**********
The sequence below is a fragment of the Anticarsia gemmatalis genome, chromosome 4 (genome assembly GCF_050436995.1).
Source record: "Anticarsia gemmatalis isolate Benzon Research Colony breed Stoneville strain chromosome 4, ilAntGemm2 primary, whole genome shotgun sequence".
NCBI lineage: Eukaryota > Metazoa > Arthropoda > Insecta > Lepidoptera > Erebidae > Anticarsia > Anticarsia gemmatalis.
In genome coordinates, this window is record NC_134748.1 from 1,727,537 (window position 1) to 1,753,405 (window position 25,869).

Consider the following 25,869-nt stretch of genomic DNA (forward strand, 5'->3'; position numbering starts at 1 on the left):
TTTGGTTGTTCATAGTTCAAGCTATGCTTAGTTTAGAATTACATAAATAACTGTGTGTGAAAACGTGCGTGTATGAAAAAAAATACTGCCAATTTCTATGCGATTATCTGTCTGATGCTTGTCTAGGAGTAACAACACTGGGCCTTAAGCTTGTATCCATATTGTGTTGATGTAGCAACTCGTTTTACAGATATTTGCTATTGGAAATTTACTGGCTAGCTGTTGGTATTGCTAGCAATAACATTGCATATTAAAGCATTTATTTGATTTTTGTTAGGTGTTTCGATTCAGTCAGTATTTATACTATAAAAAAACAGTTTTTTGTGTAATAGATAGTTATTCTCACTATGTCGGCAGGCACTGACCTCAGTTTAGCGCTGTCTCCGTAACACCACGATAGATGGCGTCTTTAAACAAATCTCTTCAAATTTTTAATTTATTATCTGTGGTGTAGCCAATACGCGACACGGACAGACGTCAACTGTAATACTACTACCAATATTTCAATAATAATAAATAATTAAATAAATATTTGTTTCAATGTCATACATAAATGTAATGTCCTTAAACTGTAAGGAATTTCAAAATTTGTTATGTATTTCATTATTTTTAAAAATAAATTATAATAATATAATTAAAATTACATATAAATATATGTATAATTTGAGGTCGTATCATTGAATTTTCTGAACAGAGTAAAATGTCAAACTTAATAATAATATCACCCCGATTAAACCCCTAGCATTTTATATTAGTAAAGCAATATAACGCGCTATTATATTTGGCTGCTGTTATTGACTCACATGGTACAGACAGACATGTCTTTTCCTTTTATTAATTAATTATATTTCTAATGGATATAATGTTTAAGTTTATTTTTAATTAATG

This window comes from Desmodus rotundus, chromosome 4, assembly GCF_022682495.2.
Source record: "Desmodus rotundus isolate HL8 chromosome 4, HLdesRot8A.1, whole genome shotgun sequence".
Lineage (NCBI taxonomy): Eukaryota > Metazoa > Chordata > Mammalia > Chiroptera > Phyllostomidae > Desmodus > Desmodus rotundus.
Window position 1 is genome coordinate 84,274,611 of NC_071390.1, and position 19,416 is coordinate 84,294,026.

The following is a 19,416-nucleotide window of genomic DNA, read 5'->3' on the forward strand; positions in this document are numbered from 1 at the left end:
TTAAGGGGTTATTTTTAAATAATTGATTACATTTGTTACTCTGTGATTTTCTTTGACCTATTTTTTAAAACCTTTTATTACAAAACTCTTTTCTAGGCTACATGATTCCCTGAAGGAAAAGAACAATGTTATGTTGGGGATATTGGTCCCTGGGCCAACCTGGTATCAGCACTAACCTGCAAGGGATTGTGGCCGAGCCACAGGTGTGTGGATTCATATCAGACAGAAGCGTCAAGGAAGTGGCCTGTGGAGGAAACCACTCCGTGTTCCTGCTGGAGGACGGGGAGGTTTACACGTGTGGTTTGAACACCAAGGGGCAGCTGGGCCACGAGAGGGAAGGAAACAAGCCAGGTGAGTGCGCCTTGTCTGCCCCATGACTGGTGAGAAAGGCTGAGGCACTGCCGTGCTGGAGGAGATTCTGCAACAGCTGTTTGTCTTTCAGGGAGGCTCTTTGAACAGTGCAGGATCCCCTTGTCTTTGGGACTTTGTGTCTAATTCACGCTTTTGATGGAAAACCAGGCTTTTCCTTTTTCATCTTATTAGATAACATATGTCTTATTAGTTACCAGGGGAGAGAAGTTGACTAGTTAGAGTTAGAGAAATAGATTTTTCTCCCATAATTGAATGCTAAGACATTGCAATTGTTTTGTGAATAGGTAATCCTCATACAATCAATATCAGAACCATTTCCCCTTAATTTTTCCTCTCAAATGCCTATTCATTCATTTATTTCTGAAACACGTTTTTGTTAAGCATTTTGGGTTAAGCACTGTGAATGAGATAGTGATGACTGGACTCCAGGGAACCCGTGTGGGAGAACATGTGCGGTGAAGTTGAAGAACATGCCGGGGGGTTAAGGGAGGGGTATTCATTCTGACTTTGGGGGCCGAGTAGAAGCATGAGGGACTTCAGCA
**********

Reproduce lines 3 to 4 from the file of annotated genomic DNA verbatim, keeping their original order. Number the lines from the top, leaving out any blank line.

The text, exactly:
NCBI lineage: Eukaryota > Metazoa > Arthropoda > Insecta > Lepidoptera > Erebidae > Anticarsia > Anticarsia gemmatalis.
In genome coordinates, this window is record NC_134748.1 from 1,727,537 (window position 1) to 1,753,405 (window position 25,869).